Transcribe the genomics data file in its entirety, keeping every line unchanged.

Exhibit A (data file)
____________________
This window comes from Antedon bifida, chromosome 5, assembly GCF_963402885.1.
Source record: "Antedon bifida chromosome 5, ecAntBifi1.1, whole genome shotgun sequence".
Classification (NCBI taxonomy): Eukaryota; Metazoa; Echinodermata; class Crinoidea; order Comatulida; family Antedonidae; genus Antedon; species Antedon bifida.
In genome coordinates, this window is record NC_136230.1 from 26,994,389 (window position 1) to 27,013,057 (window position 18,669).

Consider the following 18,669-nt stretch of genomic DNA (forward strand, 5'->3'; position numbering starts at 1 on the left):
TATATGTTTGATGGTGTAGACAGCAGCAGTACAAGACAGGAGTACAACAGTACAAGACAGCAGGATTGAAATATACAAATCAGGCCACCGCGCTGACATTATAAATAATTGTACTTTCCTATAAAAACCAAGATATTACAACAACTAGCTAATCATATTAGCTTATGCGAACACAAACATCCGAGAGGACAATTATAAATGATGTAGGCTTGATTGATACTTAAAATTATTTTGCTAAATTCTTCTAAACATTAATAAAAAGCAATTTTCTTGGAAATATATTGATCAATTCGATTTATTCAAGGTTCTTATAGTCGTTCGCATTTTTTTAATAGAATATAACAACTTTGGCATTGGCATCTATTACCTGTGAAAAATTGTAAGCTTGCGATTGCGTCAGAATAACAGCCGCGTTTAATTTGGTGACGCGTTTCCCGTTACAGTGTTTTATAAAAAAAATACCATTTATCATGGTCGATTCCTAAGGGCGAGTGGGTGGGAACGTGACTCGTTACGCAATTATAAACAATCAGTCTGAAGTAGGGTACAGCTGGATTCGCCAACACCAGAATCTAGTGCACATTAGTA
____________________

This window comes from Antedon bifida, chromosome 5, assembly GCF_963402885.1.
Source record: "Antedon bifida chromosome 5, ecAntBifi1.1, whole genome shotgun sequence".
Classification (NCBI taxonomy): Eukaryota; Metazoa; Echinodermata; class Crinoidea; order Comatulida; family Antedonidae; genus Antedon; species Antedon bifida.
In genome coordinates, this window is record NC_136230.1 from 26,994,389 (window position 1) to 27,013,057 (window position 18,669).

Consider the following 18,669-nt stretch of genomic DNA (forward strand, 5'->3'; position numbering starts at 1 on the left):
TATATGTTTGATGGTGTAGACAGCAGCAGTACAAGACAGGAGTACAACAGTACAAGACAGCAGGATTGAAATATACAAATCAGGCCACCGCGCTGACATTATAAATAATTGTACTTTCCTATAAAAACCAAGATATTACAACAACTAGCTAATCATATTAGCTTATGCGAACACAAACATCCGAGAGGACAATTATAAATGATGTAGGCTTGATTGATACTTAAAATTATTTTGCTAAATTCTTCTAAACATTAATAAAAAGCAATTTTCTTGGAAATATATTGATCAATTCGATTTATTCAAGGTTCTTATAGTCGTTCGCATTTTTTTAATAGAATATAACAACTTTGGCATTGGCATCTATTACCTGTGAAAAATTGTAAGCTTGCGATTGCGTCAGAATAACAGCCGCGTTTAATTTGGTGACGCGTTTCCCGTTACAGTGTTTTATAAAAAAAATACCATTTATCATGGTCGATTCCTAAGGGCGAGTGGGTGGGAACGTGACTCGTTACGCAATTATAAACAATCAGTCTGAAGTAGGGTACAGCTGGATTCGCCAACACCAGAATCTAGTGCACATTAGTA